Given For You: A Brief Explanation of the Sacramental Union in Lutheran Theology

 For not as common bread and common drink do we receive these; but in like manner as Jesus Christ our Saviour, having been made flesh by the Word of God, had both flesh and blood for our salvation, so likewise have we been taught that the food which is blessed by the prayer of His word, and from which our blood and flesh by transmutation are nourished, is the flesh and blood of that Jesus who was made flesh Justin Martyr, Apology 1, LXVI


The Lord’s supper is a Lutheran doctrine that is often misrepresented, if not completely caricatured. It has been called Transubstantiation at worst and Consubstantiation at best. In this post I hope to set the record straight by giving a brief explanation of this most important Lutheran doctrine. Let us begin by defining the terms we have just stated.

Defining the Terms

There are three prevailing views when discussing the presence of the body and blood of Christ in the Lord’s Supper: Transubstantiation, Consubstantiation, and Sacramental Union.


In the doctrine of Transubstantiation, the bread and the wine become the actual body and blood of the Lord. The prefix trans means on or to the other side, suggesting that the elements themselves change. The participant then, is no longer receiving bread and wine but the body and blood of the Lord. While there is no apparent physical change in the appearance of the elements, the person chews and eats the flesh and blood of Christ. This has been called Capernaitic by some. Lutherans reject Transubstantiation based on illocal presence, which will be discussed a little later on.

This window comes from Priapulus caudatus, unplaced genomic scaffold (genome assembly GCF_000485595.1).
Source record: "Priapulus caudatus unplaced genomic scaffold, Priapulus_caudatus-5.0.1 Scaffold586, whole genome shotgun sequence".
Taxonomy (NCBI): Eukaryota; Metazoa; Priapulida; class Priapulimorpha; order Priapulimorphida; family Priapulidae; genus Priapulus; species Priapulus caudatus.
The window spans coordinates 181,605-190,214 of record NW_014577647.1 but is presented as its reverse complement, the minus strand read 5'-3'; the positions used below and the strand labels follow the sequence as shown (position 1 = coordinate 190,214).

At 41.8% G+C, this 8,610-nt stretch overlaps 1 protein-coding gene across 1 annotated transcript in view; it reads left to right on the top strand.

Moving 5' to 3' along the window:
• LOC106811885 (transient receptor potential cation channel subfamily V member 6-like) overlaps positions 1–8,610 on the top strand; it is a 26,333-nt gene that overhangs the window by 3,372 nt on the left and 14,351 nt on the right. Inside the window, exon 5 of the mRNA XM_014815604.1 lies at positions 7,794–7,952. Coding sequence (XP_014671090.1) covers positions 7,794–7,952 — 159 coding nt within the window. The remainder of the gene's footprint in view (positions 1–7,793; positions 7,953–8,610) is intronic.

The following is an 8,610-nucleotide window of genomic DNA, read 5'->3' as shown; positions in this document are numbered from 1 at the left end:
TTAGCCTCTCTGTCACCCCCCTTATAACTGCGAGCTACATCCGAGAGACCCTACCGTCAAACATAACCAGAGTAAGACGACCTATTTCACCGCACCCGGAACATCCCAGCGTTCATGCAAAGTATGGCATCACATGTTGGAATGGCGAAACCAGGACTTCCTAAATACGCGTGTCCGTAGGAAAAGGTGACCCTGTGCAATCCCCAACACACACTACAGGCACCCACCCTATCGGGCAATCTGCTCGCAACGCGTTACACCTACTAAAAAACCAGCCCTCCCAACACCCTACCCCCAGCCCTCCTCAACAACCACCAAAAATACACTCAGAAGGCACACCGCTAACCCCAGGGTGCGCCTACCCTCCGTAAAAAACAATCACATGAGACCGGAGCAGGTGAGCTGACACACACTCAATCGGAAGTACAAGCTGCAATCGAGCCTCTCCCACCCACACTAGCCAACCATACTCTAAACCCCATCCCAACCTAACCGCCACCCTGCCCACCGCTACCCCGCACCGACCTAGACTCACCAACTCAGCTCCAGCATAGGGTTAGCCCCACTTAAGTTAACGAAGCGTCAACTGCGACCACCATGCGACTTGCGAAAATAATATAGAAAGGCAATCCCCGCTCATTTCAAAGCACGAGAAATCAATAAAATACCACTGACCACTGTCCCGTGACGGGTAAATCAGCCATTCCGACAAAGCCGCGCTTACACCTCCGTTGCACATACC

This view suggests that the body and blood of Christ coexists con (alongside or with) the bread and the wine. While the participant receives the body and blood, they are also receiving the elements of the bread and wine, as well. Lutherans have been accused for decades of holding to consubstantiation, even though it has been explicitly denied by Lutheran authors over and over. I admit that it is a more accurate view than transubstantiation but nonetheless, it lacks a proper explanation of what Lutherans believe. Lutheran theology distinguishes between local and illocal presence, discussed below.

Sacramental uniton

Sacramental Union probably best describes the Lutheran view of the Eucharist. In it, the participant receives the elements of bread and wine while at the same time participating in the body and blood of Christ illocally, that is Christ is truly present in the Supper in a manner that is undetectable to the human senses. Just as the Book of Concord states,

Now, what is the Sacrament of the Altar? Answer: It is the true body and blood of the Lord Christ, in and under the bread and wine, which we Christians are commanded by Christ’s word to eat and drink.

LArge Catechism, VIII (emphasis are mine)